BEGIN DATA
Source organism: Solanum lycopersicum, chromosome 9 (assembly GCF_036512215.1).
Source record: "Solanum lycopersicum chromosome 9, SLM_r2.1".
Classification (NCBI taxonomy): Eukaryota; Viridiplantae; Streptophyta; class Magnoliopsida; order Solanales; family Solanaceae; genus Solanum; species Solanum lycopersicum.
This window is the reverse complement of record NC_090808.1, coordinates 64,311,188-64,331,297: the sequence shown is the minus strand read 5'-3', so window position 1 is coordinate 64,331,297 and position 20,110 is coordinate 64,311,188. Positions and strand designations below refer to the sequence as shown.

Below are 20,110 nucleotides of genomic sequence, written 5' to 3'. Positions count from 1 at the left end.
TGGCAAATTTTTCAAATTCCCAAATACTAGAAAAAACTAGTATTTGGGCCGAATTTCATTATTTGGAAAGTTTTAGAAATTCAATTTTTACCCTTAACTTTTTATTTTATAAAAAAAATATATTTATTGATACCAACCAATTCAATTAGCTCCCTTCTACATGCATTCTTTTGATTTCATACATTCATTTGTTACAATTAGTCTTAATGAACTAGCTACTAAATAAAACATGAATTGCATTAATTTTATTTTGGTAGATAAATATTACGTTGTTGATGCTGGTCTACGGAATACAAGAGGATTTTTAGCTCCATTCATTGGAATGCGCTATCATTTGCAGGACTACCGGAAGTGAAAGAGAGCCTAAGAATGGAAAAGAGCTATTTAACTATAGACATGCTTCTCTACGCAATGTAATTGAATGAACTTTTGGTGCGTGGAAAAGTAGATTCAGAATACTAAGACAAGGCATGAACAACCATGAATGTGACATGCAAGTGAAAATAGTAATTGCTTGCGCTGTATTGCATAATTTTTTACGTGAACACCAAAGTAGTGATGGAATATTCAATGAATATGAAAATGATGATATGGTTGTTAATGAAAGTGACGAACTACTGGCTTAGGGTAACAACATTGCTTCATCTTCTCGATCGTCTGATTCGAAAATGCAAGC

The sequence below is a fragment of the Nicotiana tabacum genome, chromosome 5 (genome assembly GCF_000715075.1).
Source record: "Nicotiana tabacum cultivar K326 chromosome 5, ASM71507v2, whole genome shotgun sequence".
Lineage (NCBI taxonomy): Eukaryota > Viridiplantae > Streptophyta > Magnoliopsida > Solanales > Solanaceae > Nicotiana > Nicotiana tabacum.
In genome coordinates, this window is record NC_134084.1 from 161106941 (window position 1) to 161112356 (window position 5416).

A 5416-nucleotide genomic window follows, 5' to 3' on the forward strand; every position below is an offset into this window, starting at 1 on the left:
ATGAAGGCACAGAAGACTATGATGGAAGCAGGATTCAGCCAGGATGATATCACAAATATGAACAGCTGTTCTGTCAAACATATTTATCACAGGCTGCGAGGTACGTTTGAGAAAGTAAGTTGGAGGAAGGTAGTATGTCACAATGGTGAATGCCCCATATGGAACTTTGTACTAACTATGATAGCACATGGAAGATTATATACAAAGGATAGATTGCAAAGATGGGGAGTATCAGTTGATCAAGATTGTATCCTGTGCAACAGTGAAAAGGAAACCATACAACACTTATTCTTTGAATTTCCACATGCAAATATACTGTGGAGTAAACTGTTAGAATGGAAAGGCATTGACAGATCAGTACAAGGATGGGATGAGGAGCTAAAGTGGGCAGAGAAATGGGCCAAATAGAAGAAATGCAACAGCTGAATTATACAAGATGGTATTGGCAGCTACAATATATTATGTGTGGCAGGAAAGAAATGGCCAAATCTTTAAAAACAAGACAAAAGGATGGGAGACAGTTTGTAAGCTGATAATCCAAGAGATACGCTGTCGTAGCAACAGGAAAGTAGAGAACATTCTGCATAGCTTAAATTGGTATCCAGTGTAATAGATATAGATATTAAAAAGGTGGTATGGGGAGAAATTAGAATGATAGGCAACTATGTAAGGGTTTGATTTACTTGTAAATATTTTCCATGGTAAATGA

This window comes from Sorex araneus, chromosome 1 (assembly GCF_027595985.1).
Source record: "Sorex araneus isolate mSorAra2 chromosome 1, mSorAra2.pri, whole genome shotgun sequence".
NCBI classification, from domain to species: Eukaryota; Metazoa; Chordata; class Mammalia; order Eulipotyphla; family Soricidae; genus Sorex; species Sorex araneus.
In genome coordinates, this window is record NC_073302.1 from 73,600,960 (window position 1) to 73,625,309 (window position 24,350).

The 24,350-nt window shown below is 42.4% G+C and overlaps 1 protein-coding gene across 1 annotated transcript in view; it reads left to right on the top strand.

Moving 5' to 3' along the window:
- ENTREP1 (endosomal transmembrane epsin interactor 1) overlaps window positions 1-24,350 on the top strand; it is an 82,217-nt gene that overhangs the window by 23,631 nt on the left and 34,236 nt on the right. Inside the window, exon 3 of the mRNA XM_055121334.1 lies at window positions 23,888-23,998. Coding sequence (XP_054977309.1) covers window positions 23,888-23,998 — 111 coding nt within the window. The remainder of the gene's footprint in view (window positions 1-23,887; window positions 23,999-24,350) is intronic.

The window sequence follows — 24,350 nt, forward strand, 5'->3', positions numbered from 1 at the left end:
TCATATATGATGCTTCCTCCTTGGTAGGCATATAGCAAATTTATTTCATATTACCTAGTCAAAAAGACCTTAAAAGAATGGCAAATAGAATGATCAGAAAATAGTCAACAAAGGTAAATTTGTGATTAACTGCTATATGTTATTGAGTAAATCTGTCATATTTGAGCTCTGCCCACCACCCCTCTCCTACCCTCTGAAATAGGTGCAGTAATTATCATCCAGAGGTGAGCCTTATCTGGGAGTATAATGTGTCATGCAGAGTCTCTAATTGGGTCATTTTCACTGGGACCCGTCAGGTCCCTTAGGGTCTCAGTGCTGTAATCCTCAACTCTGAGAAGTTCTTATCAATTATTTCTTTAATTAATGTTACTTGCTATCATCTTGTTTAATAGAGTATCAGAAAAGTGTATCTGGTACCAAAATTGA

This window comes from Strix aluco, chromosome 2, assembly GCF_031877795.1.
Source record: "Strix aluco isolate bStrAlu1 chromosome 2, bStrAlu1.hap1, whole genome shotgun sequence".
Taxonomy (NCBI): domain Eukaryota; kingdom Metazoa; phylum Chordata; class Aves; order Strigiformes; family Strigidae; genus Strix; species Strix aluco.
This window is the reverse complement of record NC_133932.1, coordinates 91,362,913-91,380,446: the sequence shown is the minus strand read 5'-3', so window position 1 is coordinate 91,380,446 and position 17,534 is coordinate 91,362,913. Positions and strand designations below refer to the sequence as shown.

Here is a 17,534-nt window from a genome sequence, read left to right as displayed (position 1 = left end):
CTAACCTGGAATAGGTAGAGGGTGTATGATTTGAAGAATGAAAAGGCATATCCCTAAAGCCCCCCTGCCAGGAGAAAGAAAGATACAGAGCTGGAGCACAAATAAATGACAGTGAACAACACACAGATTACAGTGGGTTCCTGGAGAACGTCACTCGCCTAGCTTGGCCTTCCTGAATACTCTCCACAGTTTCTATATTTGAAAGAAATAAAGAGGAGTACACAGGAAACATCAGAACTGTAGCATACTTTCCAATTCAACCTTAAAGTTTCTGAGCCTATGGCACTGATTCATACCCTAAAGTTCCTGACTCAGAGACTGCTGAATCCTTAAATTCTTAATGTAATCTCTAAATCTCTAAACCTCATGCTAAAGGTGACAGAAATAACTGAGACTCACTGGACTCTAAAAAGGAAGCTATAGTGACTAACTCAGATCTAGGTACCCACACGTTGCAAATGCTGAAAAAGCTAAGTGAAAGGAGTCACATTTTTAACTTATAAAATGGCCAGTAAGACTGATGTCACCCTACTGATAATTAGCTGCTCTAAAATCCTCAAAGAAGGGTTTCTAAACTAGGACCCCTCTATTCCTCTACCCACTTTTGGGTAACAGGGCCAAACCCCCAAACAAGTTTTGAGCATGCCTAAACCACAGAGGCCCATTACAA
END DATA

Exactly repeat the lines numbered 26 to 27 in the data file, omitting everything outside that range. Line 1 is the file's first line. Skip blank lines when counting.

Here is a 17,534-nt window from a genome sequence, read left to right as displayed (position 1 = left end):
CTAACCTGGAATAGGTAGAGGGTGTATGATTTGAAGAATGAAAAGGCATATCCCTAAAGCCCCCCTGCCAGGAGAAAGAAAGATACAGAGCTGGAGCACAAATAAATGACAGTGAACAACACACAGATTACAGTGGGTTCCTGGAGAACGTCACTCGCCTAGCTTGGCCTTCCTGAATACTCTCCACAGTTTCTATATTTGAAAGAAATAAAGAGGAGTACACAGGAAACATCAGAACTGTAGCATACTTTCCAATTCAACCTTAAAGTTTCTGAGCCTATGGCACTGATTCATACCCTAAAGTTCCTGACTCAGAGACTGCTGAATCCTTAAATTCTTAATGTAATCTCTAAATCTCTAAACCTCATGCTAAAGGTGACAGAAATAACTGAGACTCACTGGACTCTAAAAAGGAAGCTATAGTGACTAACTCAGATCTAGGTACCCACACGTTGCAAATGCTGAAAAAGCTAAGTGAAAGGAGTCACATTTTTAACTTATAAAATGGCCAGTAAGACTGATGTCACCCTACTGATAATTAGCTGCTCTAAAATCCTCAAAGAAGGGTTTCTAAACTAGGACCCCTCTATTCCTCTACCCACTTTTGGGTAACAGGGCCAAACCCCCAAACAAGTTTTGAGCATGCCTAAACCACAGAGGCCCATTACAA